One for the Road: Revised Edition (Vintage Departures)
7 journalers for this copy...
Do you *think* I could resist a book with that description?
Haven't finished yet but some of the best bits:
I like how he mixed Aboriginal aspects in with the rest. He integrated the two rather than just treat them as something apart. I also think he did this while still acknowleding the feeling of uncertainty that can be present. I still remember my initial uncertainty and trying to understand that, as much as I tried to understand anything else about Australia.
"...that was one of the things I liked so much about hitching: getting a personalized tour of the continent with people I'd otherwise never meet." I can say the same thing about backpacking, Greyhounding and BookCrossing. I met so many wonderful people in my travels and learnt so much that I wouldn't have otherwise . Kinda sad the upcoming trip will be plane only due to a lack of time :(
More to come when I've finished the book, but I'm definitely loving it. So much so that I don't want to go to sleep even though I have the chance after being up at 5 AM.
Love that he stayed at some of the same places, such as Radeka's in Coober Pedy. And his trip up the coast of WA made me really nostalgic for my own trip.
A great book on it's way for a mini ring.
Woosang - NSW
Miss-Jo - NSW (added 2.5.07)
Catsalive - NSW
AmberC - NT
RockDg9 - QLD
Sharky13 - TAS
PC, Pass On, Wild Release...Whatever suits your fancy :D
WILD RELEASE NOTES:
On its way to Australia :)
ETA: For some unknown reason, GPM mail was cheaper and faster than normal airmail. Pleasant surprises.
I was reminded yet again of how much of my own country I haven't seen. I wouldn't choose to hitchhike, and I hope that some of the people are less closed-minded now than they were in the 80s, but I would love to go and see a lot of the places that he went to. Some day...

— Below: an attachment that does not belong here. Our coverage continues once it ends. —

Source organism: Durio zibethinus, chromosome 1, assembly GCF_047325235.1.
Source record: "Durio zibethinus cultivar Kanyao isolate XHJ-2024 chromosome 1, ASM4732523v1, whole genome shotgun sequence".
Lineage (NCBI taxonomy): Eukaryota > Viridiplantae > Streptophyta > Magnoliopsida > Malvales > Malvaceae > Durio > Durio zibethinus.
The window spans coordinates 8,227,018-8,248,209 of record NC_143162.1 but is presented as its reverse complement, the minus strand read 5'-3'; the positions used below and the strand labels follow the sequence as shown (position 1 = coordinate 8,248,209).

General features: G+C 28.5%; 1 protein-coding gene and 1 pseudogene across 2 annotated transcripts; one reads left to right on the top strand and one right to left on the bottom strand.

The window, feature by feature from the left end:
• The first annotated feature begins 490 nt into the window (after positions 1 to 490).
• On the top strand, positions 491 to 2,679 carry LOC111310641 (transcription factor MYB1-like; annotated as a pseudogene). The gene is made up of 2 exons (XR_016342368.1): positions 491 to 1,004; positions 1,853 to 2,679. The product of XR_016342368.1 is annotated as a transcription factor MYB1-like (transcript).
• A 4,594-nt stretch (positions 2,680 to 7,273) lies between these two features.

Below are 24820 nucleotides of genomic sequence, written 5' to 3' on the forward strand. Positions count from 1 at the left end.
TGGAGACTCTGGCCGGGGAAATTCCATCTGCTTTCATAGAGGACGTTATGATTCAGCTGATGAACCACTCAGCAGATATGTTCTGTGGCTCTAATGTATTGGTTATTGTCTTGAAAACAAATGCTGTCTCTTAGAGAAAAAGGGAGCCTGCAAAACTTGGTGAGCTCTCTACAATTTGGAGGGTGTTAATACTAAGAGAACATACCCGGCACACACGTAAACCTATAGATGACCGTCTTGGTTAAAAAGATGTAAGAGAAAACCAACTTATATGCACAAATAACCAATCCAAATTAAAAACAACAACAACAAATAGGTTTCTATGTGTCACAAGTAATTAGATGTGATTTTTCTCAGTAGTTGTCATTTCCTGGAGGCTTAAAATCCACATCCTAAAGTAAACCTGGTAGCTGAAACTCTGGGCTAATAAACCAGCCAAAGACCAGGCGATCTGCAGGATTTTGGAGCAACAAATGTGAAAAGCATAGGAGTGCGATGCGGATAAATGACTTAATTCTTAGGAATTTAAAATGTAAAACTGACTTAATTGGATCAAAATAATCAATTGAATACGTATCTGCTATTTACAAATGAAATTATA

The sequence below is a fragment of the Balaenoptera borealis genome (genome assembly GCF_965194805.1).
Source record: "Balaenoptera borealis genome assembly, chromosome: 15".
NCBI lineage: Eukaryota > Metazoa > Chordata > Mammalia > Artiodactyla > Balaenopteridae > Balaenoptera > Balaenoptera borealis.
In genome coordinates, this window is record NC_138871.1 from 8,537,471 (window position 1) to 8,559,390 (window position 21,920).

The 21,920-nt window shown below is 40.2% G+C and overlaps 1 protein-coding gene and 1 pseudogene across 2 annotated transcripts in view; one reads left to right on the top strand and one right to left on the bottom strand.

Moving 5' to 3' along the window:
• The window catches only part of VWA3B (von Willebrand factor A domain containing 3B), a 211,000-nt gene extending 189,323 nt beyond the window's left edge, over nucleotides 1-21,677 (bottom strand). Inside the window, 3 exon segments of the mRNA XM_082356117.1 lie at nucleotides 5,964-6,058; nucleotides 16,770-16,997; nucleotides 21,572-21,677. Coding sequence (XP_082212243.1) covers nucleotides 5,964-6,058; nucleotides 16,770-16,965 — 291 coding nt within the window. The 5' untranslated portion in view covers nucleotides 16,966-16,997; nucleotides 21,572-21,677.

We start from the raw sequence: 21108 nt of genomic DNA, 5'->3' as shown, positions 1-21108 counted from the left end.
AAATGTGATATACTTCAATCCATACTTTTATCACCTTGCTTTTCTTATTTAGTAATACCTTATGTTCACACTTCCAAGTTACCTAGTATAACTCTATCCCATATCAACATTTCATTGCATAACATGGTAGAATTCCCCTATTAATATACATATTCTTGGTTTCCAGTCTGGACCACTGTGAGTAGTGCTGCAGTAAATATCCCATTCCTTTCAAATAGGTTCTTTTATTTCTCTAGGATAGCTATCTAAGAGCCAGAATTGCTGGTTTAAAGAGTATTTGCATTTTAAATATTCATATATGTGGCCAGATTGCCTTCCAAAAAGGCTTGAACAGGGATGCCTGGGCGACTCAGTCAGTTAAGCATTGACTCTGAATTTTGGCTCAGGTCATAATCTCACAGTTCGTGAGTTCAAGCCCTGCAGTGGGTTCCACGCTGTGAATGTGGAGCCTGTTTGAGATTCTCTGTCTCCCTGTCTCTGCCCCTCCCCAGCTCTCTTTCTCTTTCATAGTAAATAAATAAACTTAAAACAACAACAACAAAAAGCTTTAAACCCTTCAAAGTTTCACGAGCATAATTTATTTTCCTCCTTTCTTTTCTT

I'll pm Catsalive and get it moving asap.
This has the same feeling as Knockabout Girl which I just read. She worked & travelled in the outback around the same time.
Thanks, SKingList. I'll get this off to amberC ASAP.
I'm wondering where in Darwin he found "a monotonous expanse of crowded freeways" and we don't have a lot of "arcades, high-rises and traffic" even now, 20 years after his visit.
Will add to my TBR pile & read it asap to keep the bookring moving.
OK, crazy timing that I find an entry for this on the same day I book my airline tickets for August's trip to Australia. No 'genuine adventures' this time as its a rather short trip but I'm still excited.
We will welcome you with open arms[/ringjack]
Having just finished Knockabout Girl: A Memoir I saw similarities in writing & perceptions of the places visited & people met, even though the authors were of opposite sexes & from opposite sides of the globe. So similar & yet so different all at the same time.
Yet again I found myself retracing some old familiar places, after leaving Sydney to try my job hunting luck in Darwin, goping for a driving holiday to Broome & then driving down to Melbourne to move to Tasmania. Oh what a life I've had.lol
Having taken the bus from Sydney to Darwin I had a laugh at his sleeping position descriptions for bus travel.
"Consider the options:
1. Slump straight back or slightly to one side, with the knees crammed against the seat in front, & the head pushed forward upon the chest, as if in preparation for the executioner's axe.
2. Curl up in a pained fetal position, with the head shoved against the armrest & the feet pushing off against the wall of the bus, compressing the knees upward into the chin.
3. If the seat beside is empty: Recline across the two seats, trying to curl around the armrest, the point of which inevitably lodges like a tomahawk between the shoulder blades. Alternatively, roll over & take the hatchet directly in the chest."
Oh such fond memories of discomfort.lol
I really did enjoy this trip down his memory lane that made me re-think my own memories of towns & places that I too had visited.
Thanks for sharing.
Seek, read & enjoy.